Peter Straub points out that many people have misread The Stepford Wives. They’ve read it as a satire of women who focus on homemaking – that’s how the phrase “Stepford Wife” has entered our language. But Straub points out that it was actually the Stepford husbands who were being satirized and critiqued – the pathetic picture of men who would prefer a robot to a real-life woman. [Straub, “Introduction,” x-xii]
And yet, Tim Keller points out, we can have that same tendency with God. We too can construct, in our minds, a Stepford God – a god who may resemble the God of the Bible in certain, superficial ways, but a God who has been gutted of his depth and independence. A Stepford God doesn’t think for himself, but he agrees with whatever we think. He likes what we like, and he hates what we hate. He never contradicts us, but to whatever we say he replies “Yes, dear.”
If, in your mind, God never contradicts you, he never disagrees with you, he never surprises you with an action or an opinion or an assertion that you didn’t see coming, then you may have crafted an image of a Stepford God for yourself. You may be bowing down to it in your heart, rather than bowing down to the true God.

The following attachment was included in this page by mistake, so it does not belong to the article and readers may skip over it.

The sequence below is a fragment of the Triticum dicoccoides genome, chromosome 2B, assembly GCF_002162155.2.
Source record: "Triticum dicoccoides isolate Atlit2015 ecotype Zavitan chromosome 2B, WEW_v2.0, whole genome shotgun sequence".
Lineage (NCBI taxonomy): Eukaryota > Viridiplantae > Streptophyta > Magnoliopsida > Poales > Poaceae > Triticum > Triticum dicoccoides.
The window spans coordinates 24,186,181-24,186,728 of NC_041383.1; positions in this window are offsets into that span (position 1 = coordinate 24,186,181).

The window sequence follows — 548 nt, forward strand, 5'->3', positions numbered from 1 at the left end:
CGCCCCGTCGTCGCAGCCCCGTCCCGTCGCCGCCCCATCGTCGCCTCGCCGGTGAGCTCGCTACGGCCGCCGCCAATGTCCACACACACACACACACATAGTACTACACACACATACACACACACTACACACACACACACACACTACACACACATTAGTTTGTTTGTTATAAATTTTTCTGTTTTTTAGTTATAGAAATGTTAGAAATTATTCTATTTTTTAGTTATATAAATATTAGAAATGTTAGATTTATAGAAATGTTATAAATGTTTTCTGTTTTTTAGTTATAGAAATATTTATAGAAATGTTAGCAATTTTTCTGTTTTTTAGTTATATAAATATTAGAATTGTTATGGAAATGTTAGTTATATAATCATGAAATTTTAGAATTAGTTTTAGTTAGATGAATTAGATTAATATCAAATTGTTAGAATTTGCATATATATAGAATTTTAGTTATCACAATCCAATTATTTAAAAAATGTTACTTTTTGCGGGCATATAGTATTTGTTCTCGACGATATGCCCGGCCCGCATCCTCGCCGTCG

Of course others tend in the opposite direction. To others the idea of a Stepford God may seem laughable. But they may go to the opposite end, and craft for themselves a Stern God. If the Stepford God is always smiling at his worshiper, the Stern God is never smiling. He always looks at least mildly disapproving. He’s always ready to catch a fault. He always lets you know what you did wrong, but he never has a word of encouragement. He has little interest in your troubles, except to point out how you could have responded to them better. He’s not a source of comfort, but only of guilt and shame.
If that sounds familiar to you, you may have crafted a Stern God for yourself. And you may be bowing down to that image of god, rather than the true God of the Bible. Because while the God of the Bible is, indeed, stern at times, one cannot read the Bible and conclude that such sternness is the entire emotional range that the God of the Bible has.